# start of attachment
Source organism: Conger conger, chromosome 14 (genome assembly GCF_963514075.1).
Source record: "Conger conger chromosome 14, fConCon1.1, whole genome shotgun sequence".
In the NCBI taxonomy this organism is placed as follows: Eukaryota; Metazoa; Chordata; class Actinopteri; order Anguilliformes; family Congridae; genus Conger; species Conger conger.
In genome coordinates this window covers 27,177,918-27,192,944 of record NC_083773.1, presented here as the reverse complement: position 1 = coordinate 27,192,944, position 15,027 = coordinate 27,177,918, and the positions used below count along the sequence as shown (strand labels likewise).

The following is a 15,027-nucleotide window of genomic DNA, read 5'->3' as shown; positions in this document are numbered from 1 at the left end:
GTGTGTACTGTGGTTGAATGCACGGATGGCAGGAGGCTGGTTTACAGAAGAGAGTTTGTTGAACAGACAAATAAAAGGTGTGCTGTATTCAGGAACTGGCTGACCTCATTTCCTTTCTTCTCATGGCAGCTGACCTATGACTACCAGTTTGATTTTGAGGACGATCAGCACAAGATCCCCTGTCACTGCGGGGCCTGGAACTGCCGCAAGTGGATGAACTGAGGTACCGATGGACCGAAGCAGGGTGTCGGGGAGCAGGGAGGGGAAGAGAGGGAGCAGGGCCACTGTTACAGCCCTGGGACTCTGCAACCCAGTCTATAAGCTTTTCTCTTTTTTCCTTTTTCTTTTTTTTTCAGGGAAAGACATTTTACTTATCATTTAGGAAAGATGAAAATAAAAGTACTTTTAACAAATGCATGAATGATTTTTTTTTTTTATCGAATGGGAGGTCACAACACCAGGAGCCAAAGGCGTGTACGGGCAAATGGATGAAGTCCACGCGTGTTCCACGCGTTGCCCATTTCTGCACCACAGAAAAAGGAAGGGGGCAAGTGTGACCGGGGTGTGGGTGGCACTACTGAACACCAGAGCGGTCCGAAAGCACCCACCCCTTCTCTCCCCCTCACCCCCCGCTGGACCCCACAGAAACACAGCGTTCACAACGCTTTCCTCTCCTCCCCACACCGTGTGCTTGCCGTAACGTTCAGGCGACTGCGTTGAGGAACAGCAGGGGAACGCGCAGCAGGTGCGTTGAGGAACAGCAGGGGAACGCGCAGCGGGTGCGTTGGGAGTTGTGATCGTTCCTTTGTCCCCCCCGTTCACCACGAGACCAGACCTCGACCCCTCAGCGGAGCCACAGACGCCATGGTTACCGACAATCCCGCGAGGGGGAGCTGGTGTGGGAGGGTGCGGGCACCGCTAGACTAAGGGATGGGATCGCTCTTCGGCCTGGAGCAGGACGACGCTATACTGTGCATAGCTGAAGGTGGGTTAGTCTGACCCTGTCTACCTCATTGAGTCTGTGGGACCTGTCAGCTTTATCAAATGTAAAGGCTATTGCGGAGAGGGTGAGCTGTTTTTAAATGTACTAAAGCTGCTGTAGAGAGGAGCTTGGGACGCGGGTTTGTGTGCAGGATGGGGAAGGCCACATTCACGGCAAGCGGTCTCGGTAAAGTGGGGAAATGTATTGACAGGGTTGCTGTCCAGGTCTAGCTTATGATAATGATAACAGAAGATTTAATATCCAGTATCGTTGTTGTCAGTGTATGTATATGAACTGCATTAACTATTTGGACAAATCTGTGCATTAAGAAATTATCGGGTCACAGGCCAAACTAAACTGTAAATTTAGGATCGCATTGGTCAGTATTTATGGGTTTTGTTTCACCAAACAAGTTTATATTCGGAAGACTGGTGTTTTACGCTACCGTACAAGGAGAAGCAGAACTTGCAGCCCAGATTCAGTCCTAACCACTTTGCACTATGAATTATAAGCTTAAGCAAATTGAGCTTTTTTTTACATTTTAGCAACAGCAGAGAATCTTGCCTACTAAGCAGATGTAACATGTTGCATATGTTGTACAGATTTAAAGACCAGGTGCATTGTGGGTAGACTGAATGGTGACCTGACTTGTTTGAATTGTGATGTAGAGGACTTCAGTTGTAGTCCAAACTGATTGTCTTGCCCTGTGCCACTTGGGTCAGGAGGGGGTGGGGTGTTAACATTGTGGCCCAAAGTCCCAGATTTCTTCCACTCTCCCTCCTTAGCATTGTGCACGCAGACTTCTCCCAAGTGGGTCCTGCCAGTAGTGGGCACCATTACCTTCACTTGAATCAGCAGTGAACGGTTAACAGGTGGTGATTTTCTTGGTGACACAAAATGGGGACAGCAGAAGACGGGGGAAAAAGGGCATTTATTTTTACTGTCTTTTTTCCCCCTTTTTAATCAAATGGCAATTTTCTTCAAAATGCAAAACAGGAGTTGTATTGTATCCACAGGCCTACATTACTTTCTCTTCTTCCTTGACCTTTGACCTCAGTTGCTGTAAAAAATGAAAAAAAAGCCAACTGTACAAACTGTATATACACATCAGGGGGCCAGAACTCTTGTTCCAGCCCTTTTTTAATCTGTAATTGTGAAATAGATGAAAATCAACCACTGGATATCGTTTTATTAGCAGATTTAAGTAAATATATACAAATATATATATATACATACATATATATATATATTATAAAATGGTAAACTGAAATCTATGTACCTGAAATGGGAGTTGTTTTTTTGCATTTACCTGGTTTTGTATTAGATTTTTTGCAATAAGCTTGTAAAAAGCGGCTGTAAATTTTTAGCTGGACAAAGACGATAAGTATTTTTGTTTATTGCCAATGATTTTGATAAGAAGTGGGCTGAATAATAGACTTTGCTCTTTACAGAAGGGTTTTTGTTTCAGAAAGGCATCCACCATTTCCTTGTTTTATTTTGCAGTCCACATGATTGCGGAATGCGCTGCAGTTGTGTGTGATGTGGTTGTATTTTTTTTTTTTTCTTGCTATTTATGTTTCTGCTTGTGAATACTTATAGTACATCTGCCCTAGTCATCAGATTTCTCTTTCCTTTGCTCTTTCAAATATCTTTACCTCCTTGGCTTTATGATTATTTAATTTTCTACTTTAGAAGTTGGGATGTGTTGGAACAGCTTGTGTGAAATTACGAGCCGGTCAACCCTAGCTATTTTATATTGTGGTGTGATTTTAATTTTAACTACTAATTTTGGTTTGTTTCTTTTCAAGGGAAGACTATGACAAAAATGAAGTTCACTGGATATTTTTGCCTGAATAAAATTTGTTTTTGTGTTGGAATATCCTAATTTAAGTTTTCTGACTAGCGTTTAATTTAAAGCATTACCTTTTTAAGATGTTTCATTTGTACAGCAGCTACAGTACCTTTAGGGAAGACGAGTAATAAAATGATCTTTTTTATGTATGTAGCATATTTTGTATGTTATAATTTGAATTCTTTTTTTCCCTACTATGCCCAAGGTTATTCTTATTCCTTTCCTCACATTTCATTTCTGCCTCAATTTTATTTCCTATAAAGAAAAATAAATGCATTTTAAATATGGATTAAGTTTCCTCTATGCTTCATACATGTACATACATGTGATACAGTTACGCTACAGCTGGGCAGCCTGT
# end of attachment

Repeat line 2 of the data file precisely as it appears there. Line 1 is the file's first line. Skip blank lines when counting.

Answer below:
Source record: "Conger conger chromosome 14, fConCon1.1, whole genome shotgun sequence".